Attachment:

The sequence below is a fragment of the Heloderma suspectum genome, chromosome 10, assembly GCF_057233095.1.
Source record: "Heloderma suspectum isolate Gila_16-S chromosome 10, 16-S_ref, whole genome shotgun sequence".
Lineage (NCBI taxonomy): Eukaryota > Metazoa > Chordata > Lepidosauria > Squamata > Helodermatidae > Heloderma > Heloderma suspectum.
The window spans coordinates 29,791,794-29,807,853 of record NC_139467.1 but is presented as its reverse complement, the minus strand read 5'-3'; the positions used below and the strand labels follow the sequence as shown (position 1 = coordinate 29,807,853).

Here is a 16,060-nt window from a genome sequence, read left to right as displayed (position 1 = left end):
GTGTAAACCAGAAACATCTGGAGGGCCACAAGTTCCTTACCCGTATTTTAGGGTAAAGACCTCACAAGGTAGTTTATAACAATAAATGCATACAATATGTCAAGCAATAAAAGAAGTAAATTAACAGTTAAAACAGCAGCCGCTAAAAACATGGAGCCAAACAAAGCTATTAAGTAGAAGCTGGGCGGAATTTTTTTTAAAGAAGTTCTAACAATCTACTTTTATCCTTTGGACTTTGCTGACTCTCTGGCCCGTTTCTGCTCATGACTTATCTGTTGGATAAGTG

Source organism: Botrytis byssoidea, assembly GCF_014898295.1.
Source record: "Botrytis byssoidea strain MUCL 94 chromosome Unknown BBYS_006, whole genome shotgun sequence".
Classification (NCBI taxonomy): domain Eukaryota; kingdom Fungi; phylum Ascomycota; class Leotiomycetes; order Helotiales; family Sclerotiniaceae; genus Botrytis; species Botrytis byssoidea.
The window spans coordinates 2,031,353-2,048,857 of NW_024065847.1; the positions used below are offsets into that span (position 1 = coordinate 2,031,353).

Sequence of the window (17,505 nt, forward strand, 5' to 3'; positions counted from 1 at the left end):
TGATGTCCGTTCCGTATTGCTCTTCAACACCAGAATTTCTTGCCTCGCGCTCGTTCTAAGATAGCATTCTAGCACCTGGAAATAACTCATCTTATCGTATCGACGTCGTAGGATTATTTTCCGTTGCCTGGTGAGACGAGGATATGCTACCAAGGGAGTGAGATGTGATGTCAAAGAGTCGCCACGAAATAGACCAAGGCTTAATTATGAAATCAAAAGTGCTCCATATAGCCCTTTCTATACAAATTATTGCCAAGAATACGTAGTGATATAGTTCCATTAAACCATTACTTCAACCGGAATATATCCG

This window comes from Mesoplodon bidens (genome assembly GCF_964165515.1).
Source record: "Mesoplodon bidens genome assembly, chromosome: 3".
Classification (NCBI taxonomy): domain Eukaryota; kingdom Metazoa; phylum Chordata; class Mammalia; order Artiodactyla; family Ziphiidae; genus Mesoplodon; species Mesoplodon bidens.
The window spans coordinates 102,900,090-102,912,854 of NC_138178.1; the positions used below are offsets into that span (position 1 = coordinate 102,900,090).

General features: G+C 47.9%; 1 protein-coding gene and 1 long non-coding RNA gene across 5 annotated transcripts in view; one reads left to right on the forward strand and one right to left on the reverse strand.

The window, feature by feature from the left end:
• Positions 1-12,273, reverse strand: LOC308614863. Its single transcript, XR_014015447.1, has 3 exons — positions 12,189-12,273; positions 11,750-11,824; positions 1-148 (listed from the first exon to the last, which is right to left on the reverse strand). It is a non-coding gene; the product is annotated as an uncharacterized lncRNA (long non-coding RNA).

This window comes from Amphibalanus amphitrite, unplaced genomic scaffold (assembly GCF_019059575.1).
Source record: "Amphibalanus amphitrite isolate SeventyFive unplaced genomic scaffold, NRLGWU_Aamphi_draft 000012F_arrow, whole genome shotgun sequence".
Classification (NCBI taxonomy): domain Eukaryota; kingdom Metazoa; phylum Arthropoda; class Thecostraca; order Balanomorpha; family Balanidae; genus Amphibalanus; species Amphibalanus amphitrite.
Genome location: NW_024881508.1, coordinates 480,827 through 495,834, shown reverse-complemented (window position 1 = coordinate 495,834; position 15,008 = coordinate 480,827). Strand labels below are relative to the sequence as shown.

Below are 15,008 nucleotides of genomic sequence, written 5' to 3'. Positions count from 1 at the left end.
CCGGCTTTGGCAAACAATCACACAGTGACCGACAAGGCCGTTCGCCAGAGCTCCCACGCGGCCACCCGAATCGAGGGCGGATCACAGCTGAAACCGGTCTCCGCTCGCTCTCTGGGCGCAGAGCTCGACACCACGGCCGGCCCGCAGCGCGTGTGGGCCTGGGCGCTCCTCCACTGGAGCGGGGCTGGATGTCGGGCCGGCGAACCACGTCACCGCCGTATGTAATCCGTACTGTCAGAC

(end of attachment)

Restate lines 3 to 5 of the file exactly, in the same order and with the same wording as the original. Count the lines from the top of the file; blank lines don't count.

Lineage (NCBI taxonomy): Eukaryota > Metazoa > Chordata > Lepidosauria > Squamata > Helodermatidae > Heloderma > Heloderma suspectum.
The window spans coordinates 29,791,794-29,807,853 of record NC_139467.1 but is presented as its reverse complement, the minus strand read 5'-3'; the positions used below and the strand labels follow the sequence as shown (position 1 = coordinate 29,807,853).

Here is a 16,060-nt window from a genome sequence, read left to right as displayed (position 1 = left end):